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Trend Forecaster Shares Insights at Las Vegas Market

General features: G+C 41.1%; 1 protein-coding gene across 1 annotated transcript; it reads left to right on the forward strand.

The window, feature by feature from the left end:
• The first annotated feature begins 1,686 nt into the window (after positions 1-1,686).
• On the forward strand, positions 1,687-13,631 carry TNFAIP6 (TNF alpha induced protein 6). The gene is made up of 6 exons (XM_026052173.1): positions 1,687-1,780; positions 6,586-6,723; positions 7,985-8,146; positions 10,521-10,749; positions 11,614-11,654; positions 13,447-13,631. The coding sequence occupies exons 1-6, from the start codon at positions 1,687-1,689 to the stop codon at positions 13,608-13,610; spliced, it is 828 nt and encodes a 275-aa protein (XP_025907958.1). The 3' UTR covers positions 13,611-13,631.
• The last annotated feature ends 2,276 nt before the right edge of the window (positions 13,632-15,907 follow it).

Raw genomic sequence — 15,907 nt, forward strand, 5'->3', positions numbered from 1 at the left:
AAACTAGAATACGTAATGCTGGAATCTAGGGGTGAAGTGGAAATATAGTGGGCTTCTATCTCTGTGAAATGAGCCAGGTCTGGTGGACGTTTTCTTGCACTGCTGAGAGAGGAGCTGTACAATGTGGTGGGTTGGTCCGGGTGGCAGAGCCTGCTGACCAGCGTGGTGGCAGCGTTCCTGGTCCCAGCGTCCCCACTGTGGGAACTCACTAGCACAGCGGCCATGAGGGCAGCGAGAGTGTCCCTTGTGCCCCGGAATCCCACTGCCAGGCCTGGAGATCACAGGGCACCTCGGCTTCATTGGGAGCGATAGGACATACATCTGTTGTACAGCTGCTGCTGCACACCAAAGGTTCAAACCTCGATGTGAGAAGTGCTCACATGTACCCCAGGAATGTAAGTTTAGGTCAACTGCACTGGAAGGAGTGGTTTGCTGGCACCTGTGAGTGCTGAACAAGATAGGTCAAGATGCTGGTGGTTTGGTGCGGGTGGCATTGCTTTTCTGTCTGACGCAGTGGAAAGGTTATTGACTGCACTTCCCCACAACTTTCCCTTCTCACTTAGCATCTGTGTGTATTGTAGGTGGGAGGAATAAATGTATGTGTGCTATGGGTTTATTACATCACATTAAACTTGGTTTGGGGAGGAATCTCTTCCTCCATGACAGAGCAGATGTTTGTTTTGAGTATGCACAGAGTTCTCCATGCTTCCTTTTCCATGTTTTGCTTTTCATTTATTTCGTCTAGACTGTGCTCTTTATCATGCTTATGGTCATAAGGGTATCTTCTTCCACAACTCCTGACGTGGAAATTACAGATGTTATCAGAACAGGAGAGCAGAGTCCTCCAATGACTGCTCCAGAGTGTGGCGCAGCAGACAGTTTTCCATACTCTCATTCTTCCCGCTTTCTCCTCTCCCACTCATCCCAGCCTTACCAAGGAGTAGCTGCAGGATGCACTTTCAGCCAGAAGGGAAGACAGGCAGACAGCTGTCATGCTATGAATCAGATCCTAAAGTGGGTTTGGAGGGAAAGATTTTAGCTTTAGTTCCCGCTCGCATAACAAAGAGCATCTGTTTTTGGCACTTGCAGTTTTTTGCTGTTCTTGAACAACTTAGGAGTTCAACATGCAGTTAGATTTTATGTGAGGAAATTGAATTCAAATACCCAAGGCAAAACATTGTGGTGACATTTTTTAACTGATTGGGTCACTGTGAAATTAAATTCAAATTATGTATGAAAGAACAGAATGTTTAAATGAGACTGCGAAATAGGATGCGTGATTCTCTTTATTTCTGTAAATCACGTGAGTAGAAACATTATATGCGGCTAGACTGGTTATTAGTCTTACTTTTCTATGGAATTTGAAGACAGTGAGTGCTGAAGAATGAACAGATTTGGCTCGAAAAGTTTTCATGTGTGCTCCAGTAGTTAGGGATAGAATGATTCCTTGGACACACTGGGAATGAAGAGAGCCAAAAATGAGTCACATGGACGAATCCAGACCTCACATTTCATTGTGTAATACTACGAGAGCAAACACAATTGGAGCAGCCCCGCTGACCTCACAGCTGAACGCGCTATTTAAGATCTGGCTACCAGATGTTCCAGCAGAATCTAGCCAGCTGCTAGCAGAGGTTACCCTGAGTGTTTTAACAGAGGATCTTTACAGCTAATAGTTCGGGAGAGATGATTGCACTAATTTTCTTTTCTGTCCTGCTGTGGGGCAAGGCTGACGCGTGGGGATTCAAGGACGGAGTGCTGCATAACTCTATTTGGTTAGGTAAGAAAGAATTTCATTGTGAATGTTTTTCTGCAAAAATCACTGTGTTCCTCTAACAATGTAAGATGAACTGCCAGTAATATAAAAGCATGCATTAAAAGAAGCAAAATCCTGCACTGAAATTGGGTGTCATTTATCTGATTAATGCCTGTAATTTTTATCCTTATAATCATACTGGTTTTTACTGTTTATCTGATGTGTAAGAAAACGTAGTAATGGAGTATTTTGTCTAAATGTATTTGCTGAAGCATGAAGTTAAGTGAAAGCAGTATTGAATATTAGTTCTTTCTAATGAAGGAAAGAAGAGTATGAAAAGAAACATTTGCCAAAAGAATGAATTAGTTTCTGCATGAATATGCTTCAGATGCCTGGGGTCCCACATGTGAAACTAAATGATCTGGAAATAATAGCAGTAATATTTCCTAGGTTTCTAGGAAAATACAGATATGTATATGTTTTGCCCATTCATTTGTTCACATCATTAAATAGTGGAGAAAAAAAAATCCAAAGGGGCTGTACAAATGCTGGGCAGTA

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Home trend forecaster and TrendCurve publisher Michelle Lamb took her Trendwatch column in Accessory Merchandising magazine from the page to the stage in a seminar during Las Vegas Market. Lamb shared her home fashion insights gained from traveling to trade shows around the world. She covered colors, motifs and moods that will impact tomorrow's décor styles based on the latest looks from a global perspective. Several topics covered included emerging influences, green trends and neutrals. One interesting emerging trend is buying by the item. While consumers previously may have made purchases by the group, these days they are buying more on an item level. “Consumers are reluctant to commit to any one style, theme or color palette,” Lamb said. Now more than ever, consumers want environments that can’t be duplicated. “It’s all about eclectic personalization and taking homes to a higher level of personalization.” Cheap chic and high style are even mixing together -- with curves sitting next to straight lines. Lifestyle issues are manifesting as décor trends. As consumers increasingly “go green,” the trend carries into home furnishings. “Consumers at every level are being attuned to all things environmental. And it is easy for neutrals to play in the environmental sandbox.” Despite growing interest in neutrals, there is still interest in color, especially greens. “Green is the color of seasonal renewal and for 2007 and 2008 we will see greens having a year-round impact.” Today’s greens are cooler and toned down from the yellow greens of yester-year. Green and black is on-trend, as is olive and black. We will see more olive for late 2007 and 2008. And we will see the layering of greens together as a trend for the holiday season. Browns, according to Lamb, will mimic desert shades as opposed to chocolate bars. She also said manufacturers are using recycled materials for products, including recycled PVC for lamps. The fabric mix is also changing, with velvet as a headliner along with wools and even linens that show off patterns and textures. Hemp is also being used for upholstery. Lamb said bamboo towels are extremely hot along with new synthetics. “The same old leather and suede look is not enough. It’s all about colors and textures.” After several seasons off the trend radar, special effects are coming back, from subtle nuances to show-stoppers. “Lustre has been paving the way for effects,” Lamb said. “In the past, anything that was glimmering appeared cheap. In 2004, we forecasted that metallics would be more important than metals. Today, metallic finishes are covering wood and porcelain.” Neutrals are changing, Lamb said, adding that the new neutral may mirror skin tones and desert tones. “We are seeing hues of hickory, cherry, nudes and blush tones,” Lamb said, adding that finishes and textures are returning. “I believe we will see a shift from skin tones to earth tones. Our new forecast focuses on grays and browns and golden yellows that are on the edge of browns.” Manufacturers are also pairing neutrals with color, producing exciting results by layering bright hues over grays – providing balance for high-intensity colors, making them appear less garish. White is dominating black in many black and white color combinations, and white provides a clean ground for patterns and dinnerware. “Black is backing off,” Lamb said. “It’s no longer white’s equal partner.” While the past few seasons brought graphic, high-contrast patterns, patterns these days are lightening up. We are seeing a revival of ribbed treatments and bands on dinnerware. Parents have money to spend on kids and young adults and kids themselves are watching home decorating shows. Youth culture is leading to an emerging futuristic trend, with tables looking like rocket ships and tables that look like they might have come from the Star Trek set. Lamb used some furniture from the Italian Design On Tour (I.D.O.T) at the Summer Market as an example of futuristic furnishings that are coming into vogue. New fiber optic lighting and LED technology is challenging the old rules for fixture. “Gaming furniture fits right in, with chairs that accommodate speakers and plug-ins for video games.” All of these trends are throwing off the established notion of seating design. Youth furniture these days is futuristic and industrial as well as space-saving. “Every day items are now made with utility,” Lamb said, pointing to a laundry basket on wheels and furniture with space to recharge equipment. Lamb concluded her wide-ranging presentation to a large group of journalists and home furnishings executives, many of whom stayed to ask questions and request more information about emerging trends. The July 26 presentation at the Las Vegas Convention Center was one of many educational sessions offered during Las Vegas Market. Las Vegas Market takes place July 24-28 at World Market Center and Pavilions; the Temporaries and Design Gallery opened July 25 and are located at the Las Vegas Convention Center. In all, the July 2006 Market is the largest Las Vegas Market yet with 1,500 exhibiting companies and 2.6 million square feet of permanent and temporary exhibits.

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